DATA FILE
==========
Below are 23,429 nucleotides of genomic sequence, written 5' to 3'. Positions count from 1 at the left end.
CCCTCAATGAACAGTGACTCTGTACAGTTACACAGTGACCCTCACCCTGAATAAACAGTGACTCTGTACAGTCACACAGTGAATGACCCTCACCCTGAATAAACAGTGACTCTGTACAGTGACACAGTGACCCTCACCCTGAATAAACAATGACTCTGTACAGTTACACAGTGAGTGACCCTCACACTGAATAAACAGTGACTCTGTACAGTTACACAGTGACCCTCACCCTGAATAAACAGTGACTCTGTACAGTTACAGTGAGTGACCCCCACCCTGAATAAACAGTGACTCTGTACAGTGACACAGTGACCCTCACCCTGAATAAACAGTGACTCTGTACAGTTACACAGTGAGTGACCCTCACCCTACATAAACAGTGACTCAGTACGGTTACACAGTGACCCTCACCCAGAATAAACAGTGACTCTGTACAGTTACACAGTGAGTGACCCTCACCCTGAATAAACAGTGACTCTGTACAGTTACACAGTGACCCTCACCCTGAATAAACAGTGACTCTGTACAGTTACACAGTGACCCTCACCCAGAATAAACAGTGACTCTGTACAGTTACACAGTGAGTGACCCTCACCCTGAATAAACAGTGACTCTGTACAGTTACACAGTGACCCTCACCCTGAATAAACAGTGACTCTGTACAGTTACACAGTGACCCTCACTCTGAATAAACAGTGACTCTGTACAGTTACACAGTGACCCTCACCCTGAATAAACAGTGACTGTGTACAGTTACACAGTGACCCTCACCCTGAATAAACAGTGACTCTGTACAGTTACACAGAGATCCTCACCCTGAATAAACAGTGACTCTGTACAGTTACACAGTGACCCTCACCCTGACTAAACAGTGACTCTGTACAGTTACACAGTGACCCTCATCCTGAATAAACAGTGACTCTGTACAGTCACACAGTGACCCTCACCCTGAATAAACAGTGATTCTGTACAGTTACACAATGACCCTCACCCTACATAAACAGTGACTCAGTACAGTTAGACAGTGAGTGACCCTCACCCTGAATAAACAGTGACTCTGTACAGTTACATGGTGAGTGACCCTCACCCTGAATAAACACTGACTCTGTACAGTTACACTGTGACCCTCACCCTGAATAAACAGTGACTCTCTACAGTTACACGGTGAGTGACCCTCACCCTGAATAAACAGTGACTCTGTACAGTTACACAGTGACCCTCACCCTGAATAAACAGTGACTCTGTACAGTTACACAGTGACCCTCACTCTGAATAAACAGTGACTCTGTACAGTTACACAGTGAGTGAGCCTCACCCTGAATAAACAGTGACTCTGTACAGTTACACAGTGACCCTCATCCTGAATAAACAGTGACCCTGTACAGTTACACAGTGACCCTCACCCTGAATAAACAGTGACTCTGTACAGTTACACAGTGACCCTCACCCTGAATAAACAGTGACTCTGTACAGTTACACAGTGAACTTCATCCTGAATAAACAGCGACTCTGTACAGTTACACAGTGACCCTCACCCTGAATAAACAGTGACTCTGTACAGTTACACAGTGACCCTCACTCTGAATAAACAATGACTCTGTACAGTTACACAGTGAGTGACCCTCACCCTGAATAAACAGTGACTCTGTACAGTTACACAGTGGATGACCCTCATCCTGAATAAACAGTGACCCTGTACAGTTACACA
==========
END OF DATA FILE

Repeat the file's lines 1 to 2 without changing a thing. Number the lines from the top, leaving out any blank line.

Below are 23,429 nucleotides of genomic sequence, written 5' to 3'. Positions count from 1 at the left end.
CCCTCAATGAACAGTGACTCTGTACAGTTACACAGTGACCCTCACCCTGAATAAACAGTGACTCTGTACAGTCACACAGTGAATGACCCTCACCCTGAATAAACAGTGACTCTGTACAGTGACACAGTGACCCTCACCCTGAATAAACAATGACTCTGTACAGTTACACAGTGAGTGACCCTCACACTGAATAAACAGTGACTCTGTACAGTTACACAGTGACCCTCACCCTGAATAAACAGTGACTCTGTACAGTTACAGTGAGTGACCCCCACCCTGAATAAACAGTGACTCTGTACAGTGACACAGTGACCCTCACCCTGAATAAACAGTGACTCTGTACAGTTACACAGTGAGTGACCCTCACCCTACATAAACAGTGACTCAGTACGGTTACACAGTGACCCTCACCCAGAATAAACAGTGACTCTGTACAGTTACACAGTGAGTGACCCTCACCCTGAATAAACAGTGACTCTGTACAGTTACACAGTGACCCTCACCCTGAATAAACAGTGACTCTGTACAGTTACACAGTGACCCTCACCCAGAATAAACAGTGACTCTGTACAGTTACACAGTGAGTGACCCTCACCCTGAATAAACAGTGACTCTGTACAGTTACACAGTGACCCTCACCCTGAATAAACAGTGACTCTGTACAGTTACACAGTGACCCTCACTCTGAATAAACAGTGACTCTGTACAGTTACACAGTGACCCTCACCCTGAATAAACAGTGACTGTGTACAGTTACACAGTGACCCTCACCCTGAATAAACAGTGACTCTGTACAGTTACACAGAGATCCTCACCCTGAATAAACAGTGACTCTGTACAGTTACACAGTGACCCTCACCCTGACTAAACAGTGACTCTGTACAGTTACACAGTGACCCTCATCCTGAATAAACAGTGACTCTGTACAGTCACACAGTGACCCTCACCCTGAATAAACAGTGATTCTGTACAGTTACACAATGACCCTCACCCTACATAAACAGTGACTCAGTACAGTTAGACAGTGAGTGACCCTCACCCTGAATAAACAGTGACTCTGTACAGTTACATGGTGAGTGACCCTCACCCTGAATAAACACTGACTCTGTACAGTTACACTGTGACCCTCACCCTGAATAAACAGTGACTCTCTACAGTTACACGGTGAGTGACCCTCACCCTGAATAAACAGTGACTCTGTACAGTTACACAGTGACCCTCACCCTGAATAAACAGTGACTCTGTACAGTTACACAGTGACCCTCACTCTGAATAAACAGTGACTCTGTACAGTTACACAGTGAGTGAGCCTCACCCTGAATAAACAGTGACTCTGTACAGTTACACAGTGACCCTCATCCTGAATAAACAGTGACCCTGTACAGTTACACAGTGACCCTCACCCTGAATAAACAGTGACTCTGTACAGTTACACAGTGACCCTCACCCTGAATAAACAGTGACTCTGTACAGTTACACAGTGAACTTCATCCTGAATAAACAGCGACTCTGTACAGTTACACAGTGACCCTCACCCTGAATAAACAGTGACTCTGTACAGTTACACAGTGACCCTCACTCTGAATAAACAATGACTCTGTACAGTTACACAGTGAGTGACCCTCACCCTGAATAAACAGTGACTCTGTACAGTTACACAGTGGATGACCCTCATCCTGAATAAACAGTGACCCTGTACAGTTACACA